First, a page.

Twitter’s hack was one of the most large-scale social media attacks to date, with over 130 high-profile accounts targeted. While many social media users remain tentative about the identity of those behind the blue check handles, professionals in our industry are trying to get to the bottom of the attack. CNN Business wrote, “With the level of access they enjoyed, the hackers could have triggered a sell-off in the financial markets, issued fake policy pronouncements or disrupted entire presidential campaigns.”

We also learned this week that “Not only were Russian operatives trying to steal information about the development of a coronavirus vaccine, but it was being done by the same Russian intelligence unit that hacked into the Democratic National Committee back during the 2016 presidential election,” according to PBS and multiple news sites.

While these are both stories worth following, let’s take a look at what else happened in our industry.

July 17: Colorado State University announced a new Bachelor of Science in Cybersecurity program, which was, “developed in alignment with leading industry-recognized certifications,” Security Magazine reported.

July 17: Clearance Jobs warned that malicious actors continue to use phishing attacks to scam people into sharing their personal data, and encouraged travelers to use multi-factor authentication and refrain from clicking on links.

July 16: Federal News Network reported, “lawmakers on the Cyberspace Solarium Commission urged members of the House Oversight and Government Reform Committee to pass legislation that would bring back and strengthen the national cybersecurity coordinator position the White House scrapped two years ago.”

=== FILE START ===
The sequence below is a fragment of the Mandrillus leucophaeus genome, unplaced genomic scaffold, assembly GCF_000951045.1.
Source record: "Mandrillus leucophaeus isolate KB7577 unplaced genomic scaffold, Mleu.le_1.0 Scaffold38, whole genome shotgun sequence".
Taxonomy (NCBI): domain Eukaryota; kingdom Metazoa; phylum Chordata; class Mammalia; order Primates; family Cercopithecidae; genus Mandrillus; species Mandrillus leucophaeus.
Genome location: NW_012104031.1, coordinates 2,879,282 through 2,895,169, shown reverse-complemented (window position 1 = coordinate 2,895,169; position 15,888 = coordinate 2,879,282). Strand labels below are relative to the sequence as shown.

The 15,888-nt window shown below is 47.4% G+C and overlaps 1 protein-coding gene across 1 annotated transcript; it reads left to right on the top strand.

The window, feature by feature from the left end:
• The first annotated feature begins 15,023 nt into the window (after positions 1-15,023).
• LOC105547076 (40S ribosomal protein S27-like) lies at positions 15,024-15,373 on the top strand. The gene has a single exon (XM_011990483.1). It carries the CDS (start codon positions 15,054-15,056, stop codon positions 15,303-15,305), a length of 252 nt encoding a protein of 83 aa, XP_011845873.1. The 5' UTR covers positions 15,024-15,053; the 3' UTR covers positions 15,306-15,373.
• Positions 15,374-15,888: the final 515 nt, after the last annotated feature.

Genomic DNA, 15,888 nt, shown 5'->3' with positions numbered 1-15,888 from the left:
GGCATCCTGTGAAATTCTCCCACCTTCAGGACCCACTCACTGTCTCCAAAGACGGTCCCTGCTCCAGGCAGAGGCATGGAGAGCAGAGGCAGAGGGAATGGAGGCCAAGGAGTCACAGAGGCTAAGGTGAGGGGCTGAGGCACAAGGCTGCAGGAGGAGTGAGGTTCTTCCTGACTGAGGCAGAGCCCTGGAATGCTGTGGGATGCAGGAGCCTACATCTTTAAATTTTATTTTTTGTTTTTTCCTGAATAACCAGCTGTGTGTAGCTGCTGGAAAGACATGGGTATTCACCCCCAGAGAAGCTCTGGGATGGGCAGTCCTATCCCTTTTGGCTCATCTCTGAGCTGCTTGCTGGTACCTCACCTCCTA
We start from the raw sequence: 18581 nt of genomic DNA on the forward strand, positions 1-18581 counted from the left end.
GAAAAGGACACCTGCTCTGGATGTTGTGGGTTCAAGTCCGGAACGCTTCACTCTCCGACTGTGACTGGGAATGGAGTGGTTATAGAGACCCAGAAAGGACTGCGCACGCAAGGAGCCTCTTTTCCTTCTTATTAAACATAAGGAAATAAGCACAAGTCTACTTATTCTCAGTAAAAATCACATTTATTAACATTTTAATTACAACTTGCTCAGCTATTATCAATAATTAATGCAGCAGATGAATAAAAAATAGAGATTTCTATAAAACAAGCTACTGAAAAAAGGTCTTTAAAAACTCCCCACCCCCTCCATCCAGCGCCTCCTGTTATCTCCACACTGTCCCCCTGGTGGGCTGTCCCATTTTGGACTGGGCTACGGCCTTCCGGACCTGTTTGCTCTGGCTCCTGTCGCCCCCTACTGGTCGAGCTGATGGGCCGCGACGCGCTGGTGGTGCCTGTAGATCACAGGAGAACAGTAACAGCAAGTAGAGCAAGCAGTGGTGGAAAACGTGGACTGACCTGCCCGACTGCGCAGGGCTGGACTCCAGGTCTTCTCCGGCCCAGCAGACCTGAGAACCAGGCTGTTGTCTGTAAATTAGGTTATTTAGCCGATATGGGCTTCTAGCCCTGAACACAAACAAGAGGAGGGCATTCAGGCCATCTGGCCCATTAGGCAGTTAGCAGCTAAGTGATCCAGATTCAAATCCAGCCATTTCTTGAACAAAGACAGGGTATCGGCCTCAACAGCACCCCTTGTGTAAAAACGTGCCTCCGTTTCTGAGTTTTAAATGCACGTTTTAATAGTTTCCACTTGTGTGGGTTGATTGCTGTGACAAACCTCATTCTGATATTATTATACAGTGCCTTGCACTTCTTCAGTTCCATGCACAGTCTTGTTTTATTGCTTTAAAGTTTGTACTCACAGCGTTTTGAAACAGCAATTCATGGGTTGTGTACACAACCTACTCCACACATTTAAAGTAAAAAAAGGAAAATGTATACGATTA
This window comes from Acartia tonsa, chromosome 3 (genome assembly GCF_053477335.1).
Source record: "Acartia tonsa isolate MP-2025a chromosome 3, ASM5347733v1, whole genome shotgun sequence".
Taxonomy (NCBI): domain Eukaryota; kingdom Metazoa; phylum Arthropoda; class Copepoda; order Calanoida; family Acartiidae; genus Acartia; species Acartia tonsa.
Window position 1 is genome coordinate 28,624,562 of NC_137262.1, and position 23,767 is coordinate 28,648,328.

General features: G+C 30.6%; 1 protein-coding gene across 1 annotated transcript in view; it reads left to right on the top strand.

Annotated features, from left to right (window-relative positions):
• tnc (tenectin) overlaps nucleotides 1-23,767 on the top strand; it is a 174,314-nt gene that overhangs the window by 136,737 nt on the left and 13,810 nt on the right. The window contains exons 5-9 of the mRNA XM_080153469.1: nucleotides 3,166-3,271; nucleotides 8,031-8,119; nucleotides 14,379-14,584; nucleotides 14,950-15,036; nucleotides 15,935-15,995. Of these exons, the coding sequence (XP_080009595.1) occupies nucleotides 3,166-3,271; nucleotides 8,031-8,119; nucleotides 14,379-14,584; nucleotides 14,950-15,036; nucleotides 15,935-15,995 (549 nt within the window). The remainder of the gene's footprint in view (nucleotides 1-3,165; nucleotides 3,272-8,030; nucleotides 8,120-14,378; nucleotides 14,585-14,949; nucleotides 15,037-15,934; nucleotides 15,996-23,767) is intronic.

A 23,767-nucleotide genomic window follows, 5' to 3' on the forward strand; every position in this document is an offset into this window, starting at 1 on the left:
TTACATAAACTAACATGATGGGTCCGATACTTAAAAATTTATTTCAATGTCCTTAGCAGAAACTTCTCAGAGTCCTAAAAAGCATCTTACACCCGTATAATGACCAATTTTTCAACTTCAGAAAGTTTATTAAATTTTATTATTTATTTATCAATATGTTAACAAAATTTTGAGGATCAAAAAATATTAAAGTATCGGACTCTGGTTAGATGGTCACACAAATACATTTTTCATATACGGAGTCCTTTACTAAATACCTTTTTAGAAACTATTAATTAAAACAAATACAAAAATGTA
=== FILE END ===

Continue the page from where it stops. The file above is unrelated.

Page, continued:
July 16: Arizona, Louisiana, Massachusetts and Texas are fours states that have signed on to a pilot program led by Johns Hopkins University and will be implementing Security Orchestration, Automation and Response (SOAR) tools developed by the Applied Physics Laboratory to automate “the more repetitive tasks of cybersecurity.”

July 16: Christopher Krebs, Director at the Cybersecurity and Infrastructure Security Agency (CISA), “directed agencies to apply the July 2020 Security Update for Windows Servers running DNS (CVE-2020-1350), or the temporary registry-based workaround if patching is not possible within 24 hours. The software update addresses a significant vulnerability where a remote attacker could exploit it to take control of an affected system and run arbitrary code in the context of the Local System Account.”

July 15: During a virtual event on national security hosted by The Hill, Secretary of State Mike Pompeo said he is confident that foreign adversaries will interfere in the 2020 US elections.

July 14: ZDNet reported, “The MGM Resorts 2019 data breach is much larger than initially reported, and is now believed to have impacted more than 142 million hotel guests.”

July 14: Trend Micro has teamed up with Girls in Tech to provide cybersecurity training to young women and girls across the globe.

July 13: A security researcher at Independent Security Evaluators, “uncovered several Common Vulnerabilities and Exposures or CVEs—a system used by security professionals to reference publicly known cybersecurity vulnerabilities,” Motherboard reported. 

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